[ACCEPTED]-wchar_t vs wint_t-string

Accepted answer
Score: 23

wint_t is capable of storing any valid value of 3 wchar_t. A wint_t is also capable of taking on the result 2 of evaluating the WEOF macro (note that a wchar_t might 1 be too narrow to hold the result).

Score: 9

As @musiphil so nicely put in his comment, which 27 I'll try to expand here, there is a conceptual difference 26 between wint_t and wchar_t.

Their different sizes are 25 a technical aspect that derives from the 24 fact each has very distinct semantics:

  • wchar_t is large enough 23 to store characters, or codepoints if you prefer. As such, they 22 are unsigned. They are analogous to char, which was, in 21 virtually all platforms, limited to 8-bit 20 256 values. So wide-char strings variables are naturally 19 arrays or pointers of this type.

  • Now enter 18 string functions, some of which need to be able to 17 return any wchar_t plus additional statuses. So their return 16 type must be larger than wchar_t. So wint_t is used, which 15 can express any wide char and also WEOF. Being 14 a status, it can also be negative (and usually is), hence 13 wint_t is most likely signed. I say "possibly" because 12 the C standard does not mandate it to be. But regardless 11 of sign, status values need to be outside the range 10 of wchar_t. They are only useful as return vales, and 9 never meant to store such characters.

The analogy 8 with "classic" char and int is great to clear any 7 confusion: strings are not of type int [], they 6 are char var[] (or char *var). And not because char is "half the size of int", but because 5 that's what a string is.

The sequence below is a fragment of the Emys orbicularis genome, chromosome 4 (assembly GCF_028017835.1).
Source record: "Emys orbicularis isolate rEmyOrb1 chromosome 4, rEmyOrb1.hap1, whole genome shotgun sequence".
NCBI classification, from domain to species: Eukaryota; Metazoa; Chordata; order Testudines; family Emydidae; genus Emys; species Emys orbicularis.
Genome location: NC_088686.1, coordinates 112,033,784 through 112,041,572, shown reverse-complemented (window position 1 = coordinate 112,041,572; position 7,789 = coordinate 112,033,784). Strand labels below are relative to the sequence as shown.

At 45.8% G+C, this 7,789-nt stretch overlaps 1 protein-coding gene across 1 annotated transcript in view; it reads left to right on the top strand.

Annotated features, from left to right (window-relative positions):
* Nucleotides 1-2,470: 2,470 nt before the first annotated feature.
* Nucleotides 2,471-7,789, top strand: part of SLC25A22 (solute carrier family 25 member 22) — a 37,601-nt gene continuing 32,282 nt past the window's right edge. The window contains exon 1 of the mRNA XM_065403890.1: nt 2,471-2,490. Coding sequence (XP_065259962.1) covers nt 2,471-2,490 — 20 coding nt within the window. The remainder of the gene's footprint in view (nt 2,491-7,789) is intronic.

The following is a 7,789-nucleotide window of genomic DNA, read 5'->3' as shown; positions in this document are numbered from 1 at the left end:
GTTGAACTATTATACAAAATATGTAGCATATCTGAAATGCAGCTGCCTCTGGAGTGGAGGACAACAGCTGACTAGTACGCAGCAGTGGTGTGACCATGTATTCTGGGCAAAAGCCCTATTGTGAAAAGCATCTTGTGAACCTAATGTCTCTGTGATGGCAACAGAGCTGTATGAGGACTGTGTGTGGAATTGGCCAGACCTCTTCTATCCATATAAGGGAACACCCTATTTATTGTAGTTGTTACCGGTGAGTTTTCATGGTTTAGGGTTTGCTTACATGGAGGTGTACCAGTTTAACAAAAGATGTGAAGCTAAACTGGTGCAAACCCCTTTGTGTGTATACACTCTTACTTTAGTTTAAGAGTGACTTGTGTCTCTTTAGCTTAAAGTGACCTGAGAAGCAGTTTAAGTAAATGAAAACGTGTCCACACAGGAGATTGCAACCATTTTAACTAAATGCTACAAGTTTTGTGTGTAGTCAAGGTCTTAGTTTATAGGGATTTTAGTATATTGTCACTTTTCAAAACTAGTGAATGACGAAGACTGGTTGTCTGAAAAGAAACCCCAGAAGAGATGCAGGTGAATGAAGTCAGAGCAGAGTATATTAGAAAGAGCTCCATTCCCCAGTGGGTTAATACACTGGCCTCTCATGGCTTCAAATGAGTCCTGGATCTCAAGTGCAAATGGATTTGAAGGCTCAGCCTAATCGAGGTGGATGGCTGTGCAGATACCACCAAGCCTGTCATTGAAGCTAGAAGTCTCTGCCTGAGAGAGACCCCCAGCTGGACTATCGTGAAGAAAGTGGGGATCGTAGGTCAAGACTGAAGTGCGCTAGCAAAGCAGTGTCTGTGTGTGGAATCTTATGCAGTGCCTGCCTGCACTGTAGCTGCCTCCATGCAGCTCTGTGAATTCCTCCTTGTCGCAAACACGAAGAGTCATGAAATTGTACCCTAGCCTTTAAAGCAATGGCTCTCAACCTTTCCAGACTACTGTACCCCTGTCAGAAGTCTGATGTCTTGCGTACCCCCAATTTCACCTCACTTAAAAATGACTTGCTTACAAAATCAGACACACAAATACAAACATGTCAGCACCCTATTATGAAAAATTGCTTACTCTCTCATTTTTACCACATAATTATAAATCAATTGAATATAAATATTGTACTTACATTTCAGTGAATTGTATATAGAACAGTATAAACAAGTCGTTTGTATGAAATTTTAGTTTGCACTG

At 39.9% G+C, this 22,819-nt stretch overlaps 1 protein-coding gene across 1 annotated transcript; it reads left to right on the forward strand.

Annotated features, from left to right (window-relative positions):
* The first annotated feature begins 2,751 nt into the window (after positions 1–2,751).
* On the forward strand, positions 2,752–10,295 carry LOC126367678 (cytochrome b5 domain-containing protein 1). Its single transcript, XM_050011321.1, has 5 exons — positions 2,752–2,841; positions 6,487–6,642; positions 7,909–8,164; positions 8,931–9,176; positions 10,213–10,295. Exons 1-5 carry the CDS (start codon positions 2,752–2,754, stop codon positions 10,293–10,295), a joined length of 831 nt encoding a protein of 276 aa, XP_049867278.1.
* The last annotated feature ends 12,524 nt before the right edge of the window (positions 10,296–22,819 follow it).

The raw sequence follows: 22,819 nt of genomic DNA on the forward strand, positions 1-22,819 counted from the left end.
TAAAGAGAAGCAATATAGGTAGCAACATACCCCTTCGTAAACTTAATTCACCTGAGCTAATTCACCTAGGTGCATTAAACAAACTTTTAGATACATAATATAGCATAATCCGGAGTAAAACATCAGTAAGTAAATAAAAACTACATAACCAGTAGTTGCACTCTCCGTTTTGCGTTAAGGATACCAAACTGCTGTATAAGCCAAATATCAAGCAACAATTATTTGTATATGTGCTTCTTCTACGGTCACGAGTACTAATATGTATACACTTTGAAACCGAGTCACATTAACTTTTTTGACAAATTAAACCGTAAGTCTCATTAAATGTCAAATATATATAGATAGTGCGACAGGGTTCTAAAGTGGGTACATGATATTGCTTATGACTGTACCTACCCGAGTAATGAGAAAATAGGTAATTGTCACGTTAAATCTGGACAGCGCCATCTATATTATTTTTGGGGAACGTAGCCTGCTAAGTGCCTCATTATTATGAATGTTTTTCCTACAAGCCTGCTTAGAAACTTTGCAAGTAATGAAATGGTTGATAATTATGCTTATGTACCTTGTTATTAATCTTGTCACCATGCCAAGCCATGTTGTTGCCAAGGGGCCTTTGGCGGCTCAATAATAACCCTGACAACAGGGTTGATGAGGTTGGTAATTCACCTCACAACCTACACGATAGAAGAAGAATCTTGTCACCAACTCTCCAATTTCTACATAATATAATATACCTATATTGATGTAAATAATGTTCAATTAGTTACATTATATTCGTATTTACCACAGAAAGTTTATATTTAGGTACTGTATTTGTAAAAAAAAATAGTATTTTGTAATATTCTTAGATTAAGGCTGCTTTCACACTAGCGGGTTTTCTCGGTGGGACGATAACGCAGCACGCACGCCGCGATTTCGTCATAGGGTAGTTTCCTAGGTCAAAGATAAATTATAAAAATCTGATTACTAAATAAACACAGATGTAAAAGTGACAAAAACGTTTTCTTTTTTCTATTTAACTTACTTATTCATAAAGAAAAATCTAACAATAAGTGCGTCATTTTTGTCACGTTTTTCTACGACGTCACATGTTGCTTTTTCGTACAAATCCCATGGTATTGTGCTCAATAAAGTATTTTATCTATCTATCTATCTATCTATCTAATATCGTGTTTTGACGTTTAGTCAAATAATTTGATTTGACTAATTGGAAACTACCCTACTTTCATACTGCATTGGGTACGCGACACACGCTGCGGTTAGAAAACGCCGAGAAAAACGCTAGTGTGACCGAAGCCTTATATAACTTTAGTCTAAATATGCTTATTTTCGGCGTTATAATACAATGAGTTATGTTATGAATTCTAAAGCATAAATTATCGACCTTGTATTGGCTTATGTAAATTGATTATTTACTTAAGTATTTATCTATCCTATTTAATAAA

Your code looks correct: c is 4 used to check the result of getwch() so it is wint_t. And 3 if its value is not WEOF, as your if tests, then 2 it's safe to assign it to a wchar_t character (or 1 a string array, pointer, etc)

Score: 4

UTF-8 is one possible encoding for Unicode. It 23 defines 1, 2, 3 or 4 bytes per character. When 22 you read it through getwc(), it will fetch one 21 to four bytes and compose from them a single 20 Unicode character codepoint, which would fit within 19 a wchar (which can be 16 or even 32 bits wide, depending 18 on platform).

But since Unicode values map 17 to all of the values from 0x0000 to 0xFFFF, there are 16 no values left to return condition or error 15 codes in. (Some have pointed out that Unicode 14 is larger than 16 bits, which is true; in 13 those cases surrogate pairs are used. But the point here 12 is that Unicode uses all of the available values 11 leaving none for EOF.)

Various error codes 10 include EOF (WEOF), which maps to -1. If you 9 were to put the return value of getwc() in a wchar, there 8 would be no way to distinguish it from a 7 Unicode 0xFFFF character (which, BTW, is reserved 6 anyway, but I digress).

So the answer is 5 to use a wider type, an wint_t (or int), which holds at 4 least 32 bits. That gives the lower 16 3 bits for the real value, and anything with 2 a bit set outside of that range means something 1 other than a character returning happened.

Why don't we always use wchar then instead of wint? Most string-related functions use wchar because on most platforms it's ½ the size of wint, so strings have a smaller memory footprint.

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